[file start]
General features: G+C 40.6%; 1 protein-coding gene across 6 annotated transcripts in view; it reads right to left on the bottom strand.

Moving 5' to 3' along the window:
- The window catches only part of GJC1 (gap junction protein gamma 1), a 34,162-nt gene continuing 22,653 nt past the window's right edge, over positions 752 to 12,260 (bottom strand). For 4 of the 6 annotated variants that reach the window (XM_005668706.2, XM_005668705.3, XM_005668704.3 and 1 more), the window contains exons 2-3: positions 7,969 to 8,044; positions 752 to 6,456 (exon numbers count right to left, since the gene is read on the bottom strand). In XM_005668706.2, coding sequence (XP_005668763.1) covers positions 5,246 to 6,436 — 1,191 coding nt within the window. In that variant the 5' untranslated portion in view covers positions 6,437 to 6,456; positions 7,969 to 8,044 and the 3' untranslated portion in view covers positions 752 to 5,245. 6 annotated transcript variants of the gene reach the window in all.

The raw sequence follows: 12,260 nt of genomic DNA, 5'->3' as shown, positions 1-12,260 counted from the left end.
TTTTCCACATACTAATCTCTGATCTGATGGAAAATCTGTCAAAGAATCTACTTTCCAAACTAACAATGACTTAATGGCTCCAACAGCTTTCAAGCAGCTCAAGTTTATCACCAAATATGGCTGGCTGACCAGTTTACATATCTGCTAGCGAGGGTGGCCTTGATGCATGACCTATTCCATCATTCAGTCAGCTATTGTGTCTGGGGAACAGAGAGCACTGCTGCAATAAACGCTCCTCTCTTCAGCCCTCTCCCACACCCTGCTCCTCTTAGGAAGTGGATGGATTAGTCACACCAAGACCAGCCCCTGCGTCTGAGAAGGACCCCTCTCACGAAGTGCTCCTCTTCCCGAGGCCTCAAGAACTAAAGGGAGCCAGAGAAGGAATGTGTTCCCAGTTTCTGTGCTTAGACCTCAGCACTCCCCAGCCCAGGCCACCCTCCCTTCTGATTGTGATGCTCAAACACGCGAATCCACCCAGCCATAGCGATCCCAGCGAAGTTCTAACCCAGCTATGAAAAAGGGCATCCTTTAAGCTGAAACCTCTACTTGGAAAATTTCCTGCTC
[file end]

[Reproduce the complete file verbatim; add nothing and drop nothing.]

General features: G+C 40.6%; 1 protein-coding gene across 6 annotated transcripts in view; it reads right to left on the bottom strand.

Moving 5' to 3' along the window:
- The window catches only part of GJC1 (gap junction protein gamma 1), a 34,162-nt gene continuing 22,653 nt past the window's right edge, over positions 752 to 12,260 (bottom strand). For 4 of the 6 annotated variants that reach the window (XM_005668706.2, XM_005668705.3, XM_005668704.3 and 1 more), the window contains exons 2-3: positions 7,969 to 8,044; positions 752 to 6,456 (exon numbers count right to left, since the gene is read on the bottom strand). In XM_005668706.2, coding sequence (XP_005668763.1) covers positions 5,246 to 6,436 — 1,191 coding nt within the window. In that variant the 5' untranslated portion in view covers positions 6,437 to 6,456; positions 7,969 to 8,044 and the 3' untranslated portion in view covers positions 752 to 5,245. 6 annotated transcript variants of the gene reach the window in all.

The raw sequence follows: 12,260 nt of genomic DNA, 5'->3' as shown, positions 1-12,260 counted from the left end.
TTTTCCACATACTAATCTCTGATCTGATGGAAAATCTGTCAAAGAATCTACTTTCCAAACTAACAATGACTTAATGGCTCCAACAGCTTTCAAGCAGCTCAAGTTTATCACCAAATATGGCTGGCTGACCAGTTTACATATCTGCTAGCGAGGGTGGCCTTGATGCATGACCTATTCCATCATTCAGTCAGCTATTGTGTCTGGGGAACAGAGAGCACTGCTGCAATAAACGCTCCTCTCTTCAGCCCTCTCCCACACCCTGCTCCTCTTAGGAAGTGGATGGATTAGTCACACCAAGACCAGCCCCTGCGTCTGAGAAGGACCCCTCTCACGAAGTGCTCCTCTTCCCGAGGCCTCAAGAACTAAAGGGAGCCAGAGAAGGAATGTGTTCCCAGTTTCTGTGCTTAGACCTCAGCACTCCCCAGCCCAGGCCACCCTCCCTTCTGATTGTGATGCTCAAACACGCGAATCCACCCAGCCATAGCGATCCCAGCGAAGTTCTAACCCAGCTATGAAAAAGGGCATCCTTTAAGCTGAAACCTCTACTTGGAAAATTTCCTGCTC